GRATTAN BRIDGE [CAPEL STREET BRIDGE]
As is tradition among Dubliners, the name used locally for the bridge will vary from Capel Street Bridge, to Grattan Bridge and the original Essex Bridge. My grandmother referred to it as Essex Bridge while all my friends know it as Capel Street Bridge.
The first bridge on this site was built by Sir Humphrey Jervis as Essex Bridge (named for Arthur Capell, 1st Earl of Essex, Lord Lieutenant of Ireland) to join several of Jervis' developments (including Capel Street and Jervis Street) to the opposite side of the river and to Dublin Castle. Essex Bridge was an arched stone structure with 7 piers, and apparently partly constructed from the ruined masonry of nearby St. Mary’s Abbey on the northside. In 1687 the bridge was damaged by a flood resulting in the loss of a hackney and two horses. The damage to the bridge was only partially repaired.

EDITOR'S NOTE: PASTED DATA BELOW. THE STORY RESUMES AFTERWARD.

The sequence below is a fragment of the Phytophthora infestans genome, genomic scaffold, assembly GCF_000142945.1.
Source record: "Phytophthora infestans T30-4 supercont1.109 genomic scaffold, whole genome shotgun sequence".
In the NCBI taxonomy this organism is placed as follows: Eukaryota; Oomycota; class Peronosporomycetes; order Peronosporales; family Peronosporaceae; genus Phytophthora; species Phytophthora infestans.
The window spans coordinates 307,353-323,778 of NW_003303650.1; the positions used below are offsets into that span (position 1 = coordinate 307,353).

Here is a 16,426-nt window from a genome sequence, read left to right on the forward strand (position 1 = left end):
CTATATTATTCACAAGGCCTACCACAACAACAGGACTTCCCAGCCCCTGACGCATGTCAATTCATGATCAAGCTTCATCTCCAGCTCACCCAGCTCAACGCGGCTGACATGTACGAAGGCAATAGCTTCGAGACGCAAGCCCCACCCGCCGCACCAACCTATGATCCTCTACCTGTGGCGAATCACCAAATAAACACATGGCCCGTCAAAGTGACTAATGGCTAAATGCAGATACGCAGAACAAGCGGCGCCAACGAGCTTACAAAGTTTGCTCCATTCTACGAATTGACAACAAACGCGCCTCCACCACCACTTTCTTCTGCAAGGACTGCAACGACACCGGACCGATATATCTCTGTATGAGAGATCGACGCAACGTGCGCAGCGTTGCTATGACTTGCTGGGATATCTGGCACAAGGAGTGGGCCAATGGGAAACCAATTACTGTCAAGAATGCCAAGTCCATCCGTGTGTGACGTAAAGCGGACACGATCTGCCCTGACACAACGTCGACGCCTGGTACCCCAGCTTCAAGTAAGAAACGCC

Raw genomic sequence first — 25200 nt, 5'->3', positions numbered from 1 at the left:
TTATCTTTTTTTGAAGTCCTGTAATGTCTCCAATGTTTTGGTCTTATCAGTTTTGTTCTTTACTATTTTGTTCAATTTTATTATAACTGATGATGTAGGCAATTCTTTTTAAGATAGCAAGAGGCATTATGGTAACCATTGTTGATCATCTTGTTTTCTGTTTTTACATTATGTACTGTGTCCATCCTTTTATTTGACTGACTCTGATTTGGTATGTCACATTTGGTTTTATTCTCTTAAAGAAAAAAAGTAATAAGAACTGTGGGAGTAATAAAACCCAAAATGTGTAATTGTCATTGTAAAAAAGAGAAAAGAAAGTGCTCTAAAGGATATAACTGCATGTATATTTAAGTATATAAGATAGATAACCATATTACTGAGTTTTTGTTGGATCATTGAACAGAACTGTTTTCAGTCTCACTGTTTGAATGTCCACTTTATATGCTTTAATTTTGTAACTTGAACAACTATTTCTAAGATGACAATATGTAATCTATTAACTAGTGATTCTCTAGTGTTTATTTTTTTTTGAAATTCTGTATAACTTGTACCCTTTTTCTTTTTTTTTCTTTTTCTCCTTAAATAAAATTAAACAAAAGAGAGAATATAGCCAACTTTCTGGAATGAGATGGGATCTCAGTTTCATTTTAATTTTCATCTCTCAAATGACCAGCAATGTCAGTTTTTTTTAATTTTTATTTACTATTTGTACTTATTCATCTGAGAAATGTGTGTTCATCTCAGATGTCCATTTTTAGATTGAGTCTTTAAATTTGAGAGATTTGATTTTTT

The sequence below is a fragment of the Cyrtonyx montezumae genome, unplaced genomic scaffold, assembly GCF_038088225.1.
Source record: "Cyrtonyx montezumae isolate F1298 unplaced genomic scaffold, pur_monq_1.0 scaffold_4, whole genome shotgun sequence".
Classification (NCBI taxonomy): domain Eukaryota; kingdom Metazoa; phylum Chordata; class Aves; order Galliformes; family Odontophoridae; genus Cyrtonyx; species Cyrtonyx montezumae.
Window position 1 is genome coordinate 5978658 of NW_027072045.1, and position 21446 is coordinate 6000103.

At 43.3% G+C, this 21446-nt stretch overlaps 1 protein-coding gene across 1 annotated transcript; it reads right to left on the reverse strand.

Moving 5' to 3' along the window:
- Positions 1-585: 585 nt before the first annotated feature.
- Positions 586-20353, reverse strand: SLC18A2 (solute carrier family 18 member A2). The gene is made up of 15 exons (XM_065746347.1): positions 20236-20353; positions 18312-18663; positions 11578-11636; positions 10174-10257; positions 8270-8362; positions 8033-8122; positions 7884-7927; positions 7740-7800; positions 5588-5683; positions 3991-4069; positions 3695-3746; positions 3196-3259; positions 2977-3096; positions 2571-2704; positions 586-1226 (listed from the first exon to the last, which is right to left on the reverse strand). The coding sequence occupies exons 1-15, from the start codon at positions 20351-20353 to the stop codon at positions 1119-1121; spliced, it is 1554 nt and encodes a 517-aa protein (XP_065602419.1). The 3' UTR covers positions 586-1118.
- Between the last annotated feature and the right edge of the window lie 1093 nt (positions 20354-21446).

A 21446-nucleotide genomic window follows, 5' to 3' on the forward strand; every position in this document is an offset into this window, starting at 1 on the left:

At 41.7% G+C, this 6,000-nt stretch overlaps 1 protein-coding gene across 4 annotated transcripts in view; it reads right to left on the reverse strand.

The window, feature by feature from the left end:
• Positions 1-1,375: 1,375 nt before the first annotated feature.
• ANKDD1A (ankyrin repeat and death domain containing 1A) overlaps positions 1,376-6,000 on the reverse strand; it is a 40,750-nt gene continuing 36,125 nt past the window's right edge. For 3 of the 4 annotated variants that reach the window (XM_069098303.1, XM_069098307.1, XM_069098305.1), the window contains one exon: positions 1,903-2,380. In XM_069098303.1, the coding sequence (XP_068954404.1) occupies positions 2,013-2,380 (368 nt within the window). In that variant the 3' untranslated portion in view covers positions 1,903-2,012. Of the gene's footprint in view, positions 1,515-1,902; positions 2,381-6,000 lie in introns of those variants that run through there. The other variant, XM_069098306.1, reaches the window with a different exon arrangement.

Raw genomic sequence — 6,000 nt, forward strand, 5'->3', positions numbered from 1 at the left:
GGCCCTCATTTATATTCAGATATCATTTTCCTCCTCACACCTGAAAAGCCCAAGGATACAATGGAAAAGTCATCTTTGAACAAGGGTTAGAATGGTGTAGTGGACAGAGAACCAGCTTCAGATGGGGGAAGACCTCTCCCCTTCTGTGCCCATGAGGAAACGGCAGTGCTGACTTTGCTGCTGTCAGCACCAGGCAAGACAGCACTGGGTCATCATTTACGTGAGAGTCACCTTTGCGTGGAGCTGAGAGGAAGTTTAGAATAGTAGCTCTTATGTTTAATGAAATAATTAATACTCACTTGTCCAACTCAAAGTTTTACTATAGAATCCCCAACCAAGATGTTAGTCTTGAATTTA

In 1751 the second most northerly pier collapsed and damaged the adjacent arches. Between 1753 and 1755 the bridge was rebuilt by George Semple, to correct flood and other structural damage and as one of the first initiatives of the Wide Streets Commission. During this construction, some original features were removed. EG: A statue, by John van Nost the Elder, of George I on horseback, was moved in 1798 to the gardens of the Mansion House. In 1937 it was bought by the Barber Institute for Fine Arts in Birmingham, in front of which it now stands.
From 1872, the bridge was further remodelled (on Westminster Bridge in London), being widened and flattened with cast iron supports extended out from the stonework so as to carry pavements on either side of the roadway. The bridge was (and is still) lit by ornate lamp standards also in cast iron.
The bridge was reopened as Grattan Bridge in 1874, being named after Henry Grattan MP (1746-1820).
In 2003/2004 the Dublin City Council, planned and built what was intended to be a "European-style book market" on Grattan Bridge. The initiative included reconstruction of the bridge deck, with granite paving for the footpaths and a set of benches with wooden seats and toughened glass backs.
Following this development, several temporary kiosks (prefabricated in Spain) were controversially built on the bridge, to create "a contemporary version of an inhabited bridge, such as the Ponte Vecchio in Florence". These kiosks have since been removed.